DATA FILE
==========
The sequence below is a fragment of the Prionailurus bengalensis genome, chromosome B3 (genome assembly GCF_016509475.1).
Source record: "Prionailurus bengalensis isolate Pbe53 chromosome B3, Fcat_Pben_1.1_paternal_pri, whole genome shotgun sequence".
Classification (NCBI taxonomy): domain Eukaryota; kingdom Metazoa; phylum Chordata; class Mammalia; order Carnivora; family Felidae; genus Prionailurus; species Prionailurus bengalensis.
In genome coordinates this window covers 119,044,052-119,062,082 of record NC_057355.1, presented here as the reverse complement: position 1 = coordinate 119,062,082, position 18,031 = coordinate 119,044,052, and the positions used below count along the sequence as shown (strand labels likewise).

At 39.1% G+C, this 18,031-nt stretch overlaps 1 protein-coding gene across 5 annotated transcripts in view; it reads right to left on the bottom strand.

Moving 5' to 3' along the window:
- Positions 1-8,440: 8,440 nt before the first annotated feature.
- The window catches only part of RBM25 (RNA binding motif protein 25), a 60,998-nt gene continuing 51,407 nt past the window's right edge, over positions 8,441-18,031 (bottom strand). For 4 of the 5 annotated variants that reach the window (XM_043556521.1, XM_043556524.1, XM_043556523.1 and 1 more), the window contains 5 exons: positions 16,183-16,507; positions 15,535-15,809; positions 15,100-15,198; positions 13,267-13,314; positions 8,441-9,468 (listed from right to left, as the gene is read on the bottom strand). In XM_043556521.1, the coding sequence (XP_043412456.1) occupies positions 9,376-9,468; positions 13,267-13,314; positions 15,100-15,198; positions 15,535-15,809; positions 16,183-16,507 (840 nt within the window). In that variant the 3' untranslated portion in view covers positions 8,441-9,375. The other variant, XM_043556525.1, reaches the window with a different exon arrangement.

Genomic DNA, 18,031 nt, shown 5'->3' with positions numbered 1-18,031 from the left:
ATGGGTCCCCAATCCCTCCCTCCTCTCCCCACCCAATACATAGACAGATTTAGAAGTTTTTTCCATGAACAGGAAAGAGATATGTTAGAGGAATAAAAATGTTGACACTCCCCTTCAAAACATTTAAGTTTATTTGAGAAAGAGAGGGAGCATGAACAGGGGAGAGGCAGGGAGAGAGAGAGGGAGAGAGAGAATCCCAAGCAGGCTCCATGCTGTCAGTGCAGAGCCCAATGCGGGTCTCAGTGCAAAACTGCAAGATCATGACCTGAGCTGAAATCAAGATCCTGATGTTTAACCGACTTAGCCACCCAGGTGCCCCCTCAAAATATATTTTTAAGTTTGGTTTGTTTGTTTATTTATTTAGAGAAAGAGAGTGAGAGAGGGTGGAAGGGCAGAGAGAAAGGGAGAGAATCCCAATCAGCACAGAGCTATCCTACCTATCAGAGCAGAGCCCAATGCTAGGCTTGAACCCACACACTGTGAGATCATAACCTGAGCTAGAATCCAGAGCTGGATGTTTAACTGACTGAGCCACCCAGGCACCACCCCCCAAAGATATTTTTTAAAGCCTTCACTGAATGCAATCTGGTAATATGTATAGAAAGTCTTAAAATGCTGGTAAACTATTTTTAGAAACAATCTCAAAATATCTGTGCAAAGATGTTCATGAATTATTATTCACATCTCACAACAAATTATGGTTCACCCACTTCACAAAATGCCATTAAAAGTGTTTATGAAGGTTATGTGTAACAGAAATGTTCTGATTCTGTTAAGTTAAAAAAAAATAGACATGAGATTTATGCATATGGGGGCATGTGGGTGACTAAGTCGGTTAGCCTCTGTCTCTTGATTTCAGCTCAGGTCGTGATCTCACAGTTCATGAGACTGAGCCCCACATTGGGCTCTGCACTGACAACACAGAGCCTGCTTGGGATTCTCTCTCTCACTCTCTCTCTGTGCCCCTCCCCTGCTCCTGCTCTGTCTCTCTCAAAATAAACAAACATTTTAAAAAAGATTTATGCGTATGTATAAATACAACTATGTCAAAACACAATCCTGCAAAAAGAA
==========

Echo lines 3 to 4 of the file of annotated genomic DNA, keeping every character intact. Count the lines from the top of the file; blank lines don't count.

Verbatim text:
Classification (NCBI taxonomy): domain Eukaryota; kingdom Metazoa; phylum Chordata; class Mammalia; order Carnivora; family Felidae; genus Prionailurus; species Prionailurus bengalensis.
In genome coordinates this window covers 119,044,052-119,062,082 of record NC_057355.1, presented here as the reverse complement: position 1 = coordinate 119,062,082, position 18,031 = coordinate 119,044,052, and the positions used below count along the sequence as shown (strand labels likewise).